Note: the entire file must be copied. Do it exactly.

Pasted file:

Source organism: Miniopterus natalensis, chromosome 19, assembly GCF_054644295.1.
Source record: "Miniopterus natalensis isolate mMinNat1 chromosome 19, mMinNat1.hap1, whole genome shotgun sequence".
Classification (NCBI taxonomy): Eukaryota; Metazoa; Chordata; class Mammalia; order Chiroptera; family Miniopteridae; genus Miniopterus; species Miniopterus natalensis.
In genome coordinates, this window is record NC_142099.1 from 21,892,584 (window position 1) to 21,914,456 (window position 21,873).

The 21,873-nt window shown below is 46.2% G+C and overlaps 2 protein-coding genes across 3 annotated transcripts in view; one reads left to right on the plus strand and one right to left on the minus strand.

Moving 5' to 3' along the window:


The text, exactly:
Source organism: Miniopterus natalensis, chromosome 19, assembly GCF_054644295.1.
Source record: "Miniopterus natalensis isolate mMinNat1 chromosome 19, mMinNat1.hap1, whole genome shotgun sequence".
Classification (NCBI taxonomy): Eukaryota; Metazoa; Chordata; class Mammalia; order Chiroptera; family Miniopteridae; genus Miniopterus; species Miniopterus natalensis.
In genome coordinates, this window is record NC_142099.1 from 21,892,584 (window position 1) to 21,914,456 (window position 21,873).

The 21,873-nt window shown below is 46.2% G+C and overlaps 2 protein-coding genes across 3 annotated transcripts in view; one reads left to right on the plus strand and one right to left on the minus strand.

Moving 5' to 3' along the window: